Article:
Every body is different. While many moms experience larger, fuller breasts while breastfeeding, their breast size and shape may change once they wean. The reason you may see a little sagging? It’s a combination of the heavier weight of your boobs when they’re full of milk, the inevitable passage of time, and good old gravity. Your body mass index, number of pregnancies, pre-pregnancy breast size, age, and history of smoking also factor in. Remember: your body is nurturing and nourishing a little human being! Some changes are necessary to make that happen. All in all, it’s pretty amazing stuff.
Exercise will turn your milk sour
False! Research shows there is no significant amount of lactic acid found in breast milk after moderate exercise (50 to 75 percent intensity) and only a small increase in lactic acid for up to 90 minutes after exhaustive exercise (100 percent intensity). Regardless, there are no harmful effects for babies and no indications that babies will refuse post-workout milk. If your little one doesn’t like to nurse after you hit the gym, it could be something more simple, like him not liking the salty taste of sweat on your skin. We all know the benefits of exercise, so get your sweat on, stay hydrated, and enjoy those endorphins!
You can’t take any medication while breastfeeding
Talk to your doctor, call Infant Risk, or download the Mommy Meds app to see how your specific medications stack up. While most meds will make their way into your milk, many are safe to take while breastfeeding. Remember: that milk is precious, so if you have to take meds, do your research before you dumping milk you may not need to waste. Be aware that some medications can also affect your supply, like those containing pseudoephedrine, so always double-check ingredients.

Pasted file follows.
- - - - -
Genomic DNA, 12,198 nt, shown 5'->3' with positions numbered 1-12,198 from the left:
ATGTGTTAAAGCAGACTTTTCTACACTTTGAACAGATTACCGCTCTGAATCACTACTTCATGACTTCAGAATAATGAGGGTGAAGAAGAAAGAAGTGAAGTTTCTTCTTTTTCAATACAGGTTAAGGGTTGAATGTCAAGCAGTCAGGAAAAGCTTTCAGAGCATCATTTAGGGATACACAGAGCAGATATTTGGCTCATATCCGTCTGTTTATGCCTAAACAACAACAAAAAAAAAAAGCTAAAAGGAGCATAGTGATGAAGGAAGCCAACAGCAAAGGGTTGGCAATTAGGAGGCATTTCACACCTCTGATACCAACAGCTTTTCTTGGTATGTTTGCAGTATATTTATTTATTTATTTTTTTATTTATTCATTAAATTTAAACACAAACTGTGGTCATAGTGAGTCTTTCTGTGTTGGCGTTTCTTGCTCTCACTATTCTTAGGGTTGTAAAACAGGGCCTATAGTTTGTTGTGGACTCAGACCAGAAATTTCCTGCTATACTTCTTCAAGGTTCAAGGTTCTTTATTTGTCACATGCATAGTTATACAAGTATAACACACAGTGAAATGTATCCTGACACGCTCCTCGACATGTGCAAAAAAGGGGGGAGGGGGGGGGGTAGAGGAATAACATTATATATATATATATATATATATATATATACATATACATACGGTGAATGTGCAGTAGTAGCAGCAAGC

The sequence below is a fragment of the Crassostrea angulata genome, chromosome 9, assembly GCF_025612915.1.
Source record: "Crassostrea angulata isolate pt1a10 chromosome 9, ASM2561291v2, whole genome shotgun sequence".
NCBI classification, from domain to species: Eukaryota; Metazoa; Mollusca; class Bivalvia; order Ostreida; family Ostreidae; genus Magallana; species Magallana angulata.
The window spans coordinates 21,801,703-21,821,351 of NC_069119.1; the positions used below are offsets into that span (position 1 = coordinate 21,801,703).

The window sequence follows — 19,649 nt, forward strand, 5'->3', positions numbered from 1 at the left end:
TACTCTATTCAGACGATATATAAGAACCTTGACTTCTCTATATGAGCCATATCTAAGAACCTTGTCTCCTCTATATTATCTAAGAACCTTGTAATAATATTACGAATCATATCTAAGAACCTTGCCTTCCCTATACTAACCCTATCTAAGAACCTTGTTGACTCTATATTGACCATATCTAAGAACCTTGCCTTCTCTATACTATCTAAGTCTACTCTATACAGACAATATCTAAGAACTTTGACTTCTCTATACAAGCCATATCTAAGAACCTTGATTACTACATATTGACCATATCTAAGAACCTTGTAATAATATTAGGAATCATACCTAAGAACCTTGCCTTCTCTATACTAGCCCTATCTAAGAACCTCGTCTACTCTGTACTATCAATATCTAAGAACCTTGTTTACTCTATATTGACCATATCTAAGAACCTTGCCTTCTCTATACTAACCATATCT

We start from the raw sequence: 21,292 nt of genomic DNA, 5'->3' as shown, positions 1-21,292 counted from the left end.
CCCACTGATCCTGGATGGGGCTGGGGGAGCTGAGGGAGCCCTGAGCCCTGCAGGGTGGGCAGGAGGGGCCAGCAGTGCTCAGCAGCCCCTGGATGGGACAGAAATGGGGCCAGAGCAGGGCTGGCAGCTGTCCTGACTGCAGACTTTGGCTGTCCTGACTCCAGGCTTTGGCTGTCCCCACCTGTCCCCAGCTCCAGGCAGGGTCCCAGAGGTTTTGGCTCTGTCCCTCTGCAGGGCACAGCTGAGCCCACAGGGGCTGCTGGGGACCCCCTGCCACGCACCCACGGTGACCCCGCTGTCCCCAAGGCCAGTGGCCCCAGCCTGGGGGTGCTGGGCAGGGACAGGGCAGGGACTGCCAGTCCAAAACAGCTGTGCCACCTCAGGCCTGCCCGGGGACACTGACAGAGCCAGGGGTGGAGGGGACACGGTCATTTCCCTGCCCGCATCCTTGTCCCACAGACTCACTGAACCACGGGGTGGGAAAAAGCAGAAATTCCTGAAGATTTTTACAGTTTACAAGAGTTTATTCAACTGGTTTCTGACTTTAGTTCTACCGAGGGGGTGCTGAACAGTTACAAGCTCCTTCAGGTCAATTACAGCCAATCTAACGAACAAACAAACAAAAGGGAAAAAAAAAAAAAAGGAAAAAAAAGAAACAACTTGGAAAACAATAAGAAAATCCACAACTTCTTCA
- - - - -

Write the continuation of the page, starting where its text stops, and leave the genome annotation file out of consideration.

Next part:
Stress, fatigue and dehydration reduce milk supply
Yes, it’s important to keep your stress levels low, get enough rest and stay hydrated. But those factors actually don’t affect your milk supply as much as many people think. While stress can cause a temporary dip, your supply will typically adapt (and breastfeeding can actually help you relax!). And if lack of sleep truly hurt your milk production, any mom with a newborn baby would be in trouble. Our bodies have evolved to survive tough times. Even if you feel like you’re dragging, your milk will keep flowing.
Mom has to drink milk to make milk
Nope! Breast milk production has no connection to the cows’ milk (or any other specific beverage) that a mom drinks. In fact, if your baby has a dairy allergy or intolerance, drinking milk can cause your baby to have a very uncomfortable reaction. Eat a healthy, balanced diet of fruits, veggies, whole grains, and proteins and keep taking that prenatal vitamin for a well-balanced breastfeeding diet. You can get a good dose of calcium from yogurt, cheese, or many other nondairy foods, like dark green vegetables, seeds, nuts, beans, and fish.
The theme that runs through many of these myth-busters? Do your research, and remember that every mom is different. While it’s important to be aware of how your choices can affect your milk (and in turn, your baby), you don’t have to completely overhaul your life. Go for a run, have a glass of wine, eat some spicy food, and feed that baby with confidence.
Contact us at Ashland Breast Pumps for more info on choosing the best breast pump for you!